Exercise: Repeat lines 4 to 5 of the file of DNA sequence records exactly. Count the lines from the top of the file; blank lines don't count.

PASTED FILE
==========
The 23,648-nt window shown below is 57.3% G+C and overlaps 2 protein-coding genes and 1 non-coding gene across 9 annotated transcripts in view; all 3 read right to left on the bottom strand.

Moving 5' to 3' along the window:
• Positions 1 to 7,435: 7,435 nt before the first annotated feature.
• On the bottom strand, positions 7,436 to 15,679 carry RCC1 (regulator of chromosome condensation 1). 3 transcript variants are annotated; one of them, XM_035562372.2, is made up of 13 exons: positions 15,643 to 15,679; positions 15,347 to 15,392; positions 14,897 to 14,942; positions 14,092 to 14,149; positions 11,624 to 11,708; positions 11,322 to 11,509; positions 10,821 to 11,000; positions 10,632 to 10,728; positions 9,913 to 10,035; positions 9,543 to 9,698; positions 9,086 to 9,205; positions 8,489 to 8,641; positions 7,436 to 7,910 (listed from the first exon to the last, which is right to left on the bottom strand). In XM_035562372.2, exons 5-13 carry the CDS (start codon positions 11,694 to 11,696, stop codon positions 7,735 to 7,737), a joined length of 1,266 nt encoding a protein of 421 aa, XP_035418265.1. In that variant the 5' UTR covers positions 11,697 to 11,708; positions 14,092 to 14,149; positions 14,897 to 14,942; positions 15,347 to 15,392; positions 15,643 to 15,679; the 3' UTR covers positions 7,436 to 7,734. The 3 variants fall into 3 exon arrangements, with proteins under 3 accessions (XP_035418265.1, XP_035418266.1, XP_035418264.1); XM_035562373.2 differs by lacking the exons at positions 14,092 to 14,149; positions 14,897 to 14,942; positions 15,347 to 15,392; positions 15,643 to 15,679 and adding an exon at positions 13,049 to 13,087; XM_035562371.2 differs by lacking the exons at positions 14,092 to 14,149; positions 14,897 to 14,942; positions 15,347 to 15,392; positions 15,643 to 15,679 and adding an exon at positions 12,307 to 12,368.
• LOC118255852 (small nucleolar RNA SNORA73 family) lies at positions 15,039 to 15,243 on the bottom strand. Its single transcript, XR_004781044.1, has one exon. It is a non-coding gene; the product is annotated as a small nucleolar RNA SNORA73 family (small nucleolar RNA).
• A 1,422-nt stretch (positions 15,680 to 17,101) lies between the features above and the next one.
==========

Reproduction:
• On the bottom strand, positions 7,436 to 15,679 carry RCC1 (regulator of chromosome condensation 1). 3 transcript variants are annotated; one of them, XM_035562372.2, is made up of 13 exons: positions 15,643 to 15,679; positions 15,347 to 15,392; positions 14,897 to 14,942; positions 14,092 to 14,149; positions 11,624 to 11,708; positions 11,322 to 11,509; positions 10,821 to 11,000; positions 10,632 to 10,728; positions 9,913 to 10,035; positions 9,543 to 9,698; positions 9,086 to 9,205; positions 8,489 to 8,641; positions 7,436 to 7,910 (listed from the first exon to the last, which is right to left on the bottom strand). In XM_035562372.2, exons 5-13 carry the CDS (start codon positions 11,694 to 11,696, stop codon positions 7,735 to 7,737), a joined length of 1,266 nt encoding a protein of 421 aa, XP_035418265.1. In that variant the 5' UTR covers positions 11,697 to 11,708; positions 14,092 to 14,149; positions 14,897 to 14,942; positions 15,347 to 15,392; positions 15,643 to 15,679; the 3' UTR covers positions 7,436 to 7,734. The 3 variants fall into 3 exon arrangements, with proteins under 3 accessions (XP_035418265.1, XP_035418266.1, XP_035418264.1); XM_035562373.2 differs by lacking the exons at positions 14,092 to 14,149; positions 14,897 to 14,942; positions 15,347 to 15,392; positions 15,643 to 15,679 and adding an exon at positions 13,049 to 13,087; XM_035562371.2 differs by lacking the exons at positions 14,092 to 14,149; positions 14,897 to 14,942; positions 15,347 to 15,392; positions 15,643 to 15,679 and adding an exon at positions 12,307 to 12,368.
• LOC118255852 (small nucleolar RNA SNORA73 family) lies at positions 15,039 to 15,243 on the bottom strand. Its single transcript, XR_004781044.1, has one exon. It is a non-coding gene; the product is annotated as a small nucleolar RNA SNORA73 family (small nucleolar RNA).